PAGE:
Detention facilities, like jails, are designed to maximize control of the incarcerated population, not to minimize disease transmission or to efficiently deliver health care. This fact is compounded by often crowded and unsanitary conditions, poor ventilation, lack of adequate access to hygienic materials such as soap and water or hand sanitizers, poor nutrition, and failure to adhere to recognized standards for prevention, screening, and containment. For this reason, a variety of advocacy groups have called for the release of all people in ICE custody, particularly those who are most vulnerable to COVID-19 while their cases are pending —the elderly, pregnant women, people with serious mental illness, and those who have serious chronic medical conditions like heart disease, liver disease, diabetes, lung disease, and who are immunocompromised.

The New Yorker recently did a feature article (“The Trump Administration’s Deportation Policy is Spreading the Coronavirus” – May 13, 2020) on deportations and health outcomes for other individuals in ICE detention. It shared several examples of how the Trump administration’s lax attitude towards safeguarding the health and safety of detainees has created a dire situation not just in the detention facilities but also in counties receiving individuals being deported from the U.S.

It begins by examining deportations to Guatemala, a country of 16 million people with limited hospital facilities (i.e., two large urban hospitals and scatters rural health facilities). There are several thousand Guatemalan migrants in ICE custody with several hundred being deported to Guatemala each week. Several deportees had tested positive for COVID-19. The Guatemalan government asked that flights be suspended so that they could prepare for testing of the individuals being deported. The U.S. government threatened sanctions if the Guatemalan government did not accept the deportees. Testing conducted by the Guatemalan government in April demonstrated that between 50% and 75% of deportees tested positive for COVID-19.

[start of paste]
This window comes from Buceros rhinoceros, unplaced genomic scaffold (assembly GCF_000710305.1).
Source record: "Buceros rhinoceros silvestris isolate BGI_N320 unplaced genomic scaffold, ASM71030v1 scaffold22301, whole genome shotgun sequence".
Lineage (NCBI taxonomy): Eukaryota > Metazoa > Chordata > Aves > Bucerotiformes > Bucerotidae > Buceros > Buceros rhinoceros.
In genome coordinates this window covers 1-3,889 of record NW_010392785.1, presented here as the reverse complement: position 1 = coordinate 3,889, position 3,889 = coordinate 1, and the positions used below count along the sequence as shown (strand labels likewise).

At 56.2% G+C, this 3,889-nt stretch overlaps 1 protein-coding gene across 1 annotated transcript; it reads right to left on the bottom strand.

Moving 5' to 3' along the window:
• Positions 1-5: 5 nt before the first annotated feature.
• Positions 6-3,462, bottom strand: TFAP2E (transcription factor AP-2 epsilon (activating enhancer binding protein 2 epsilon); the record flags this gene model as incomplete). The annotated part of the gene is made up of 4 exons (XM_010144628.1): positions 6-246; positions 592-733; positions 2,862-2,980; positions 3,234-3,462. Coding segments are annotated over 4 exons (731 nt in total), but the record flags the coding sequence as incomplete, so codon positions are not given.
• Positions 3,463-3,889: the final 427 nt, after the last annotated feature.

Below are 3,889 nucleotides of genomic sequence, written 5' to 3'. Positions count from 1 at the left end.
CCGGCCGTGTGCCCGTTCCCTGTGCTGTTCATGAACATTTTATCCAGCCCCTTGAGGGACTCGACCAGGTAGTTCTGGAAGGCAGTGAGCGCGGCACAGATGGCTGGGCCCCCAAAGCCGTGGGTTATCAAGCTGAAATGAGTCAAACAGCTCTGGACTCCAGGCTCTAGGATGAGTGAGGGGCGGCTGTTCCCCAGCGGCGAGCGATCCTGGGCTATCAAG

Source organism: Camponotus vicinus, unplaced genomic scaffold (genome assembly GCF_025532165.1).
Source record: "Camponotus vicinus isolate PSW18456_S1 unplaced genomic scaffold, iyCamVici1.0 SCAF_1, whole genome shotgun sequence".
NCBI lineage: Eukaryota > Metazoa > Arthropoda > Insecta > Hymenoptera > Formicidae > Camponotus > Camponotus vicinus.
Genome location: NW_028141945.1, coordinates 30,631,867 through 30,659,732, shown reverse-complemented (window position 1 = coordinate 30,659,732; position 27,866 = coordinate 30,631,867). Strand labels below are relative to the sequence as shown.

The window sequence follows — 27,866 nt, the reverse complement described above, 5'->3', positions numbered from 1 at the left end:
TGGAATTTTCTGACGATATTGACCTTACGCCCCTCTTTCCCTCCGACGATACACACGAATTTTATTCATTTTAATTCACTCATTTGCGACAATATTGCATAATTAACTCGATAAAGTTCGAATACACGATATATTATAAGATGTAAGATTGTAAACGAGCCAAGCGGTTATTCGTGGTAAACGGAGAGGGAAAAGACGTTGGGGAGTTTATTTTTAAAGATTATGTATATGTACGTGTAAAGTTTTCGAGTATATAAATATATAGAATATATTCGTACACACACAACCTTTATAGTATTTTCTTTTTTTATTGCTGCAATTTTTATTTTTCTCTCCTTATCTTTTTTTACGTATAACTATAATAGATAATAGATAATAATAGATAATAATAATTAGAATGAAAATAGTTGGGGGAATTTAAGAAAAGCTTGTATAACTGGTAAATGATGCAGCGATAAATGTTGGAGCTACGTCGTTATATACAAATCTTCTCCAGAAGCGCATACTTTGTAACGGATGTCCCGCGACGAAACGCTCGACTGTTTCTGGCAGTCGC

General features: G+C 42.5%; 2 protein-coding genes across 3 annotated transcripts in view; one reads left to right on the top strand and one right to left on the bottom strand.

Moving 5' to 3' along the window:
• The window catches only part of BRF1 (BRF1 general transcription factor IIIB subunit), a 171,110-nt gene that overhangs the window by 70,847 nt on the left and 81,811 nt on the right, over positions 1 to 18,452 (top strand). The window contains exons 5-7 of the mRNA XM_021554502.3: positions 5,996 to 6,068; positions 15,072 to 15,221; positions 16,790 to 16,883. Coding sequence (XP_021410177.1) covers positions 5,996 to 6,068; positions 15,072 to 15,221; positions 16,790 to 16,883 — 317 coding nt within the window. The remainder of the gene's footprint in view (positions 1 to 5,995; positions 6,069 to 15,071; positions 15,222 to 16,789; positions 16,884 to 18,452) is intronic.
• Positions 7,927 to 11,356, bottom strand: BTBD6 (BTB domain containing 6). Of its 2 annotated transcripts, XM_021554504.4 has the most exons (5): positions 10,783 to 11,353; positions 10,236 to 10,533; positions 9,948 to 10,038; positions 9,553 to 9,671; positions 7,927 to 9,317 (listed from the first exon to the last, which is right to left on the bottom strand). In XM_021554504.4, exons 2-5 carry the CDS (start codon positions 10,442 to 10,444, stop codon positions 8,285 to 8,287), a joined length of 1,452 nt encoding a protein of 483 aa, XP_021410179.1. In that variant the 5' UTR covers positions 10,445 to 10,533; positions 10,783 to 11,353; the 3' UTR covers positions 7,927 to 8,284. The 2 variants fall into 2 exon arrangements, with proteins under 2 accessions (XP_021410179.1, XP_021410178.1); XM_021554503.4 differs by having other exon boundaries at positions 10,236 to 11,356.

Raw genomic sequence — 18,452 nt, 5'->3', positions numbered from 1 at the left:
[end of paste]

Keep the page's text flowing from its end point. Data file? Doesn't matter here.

This outcome for this one Central American country reflects a lack of precautionary actions to protect individuals in ICE custody and because of a lack of testing and monitoring. In mid-April, ICE reported a couple hundred positive cases of COVID-19. One month later, after testing nearly 1700 ICE detainees, approximately half tested positive. This is an alarming statistic since there are thousands of detainees in the facilities where these individuals were being held and who were exposed to the virus by the infected individuals. Clearly, better safeguards and accountability are needed.

The adverse impact that racial/ethnic minorities are experiencing because of COVID-19 are myriad as they are dramatic and disconcerting. We must not adopt the attitude that we’ll help to tackle these issues once the crisis is “over.” This crisis will be with us for a long while. Even if we don’t, individually, need help, let’s help those who need the help right now. But, when our lives go back to normal, we can’t stop helping others. We’ll need to keep fighting against hate and for building tolerance and ensuring that the root causes of the inequities that have emerged in the fight against COVID-19 are tackled once and for all.

Raul Alvarez, CAN Executive Director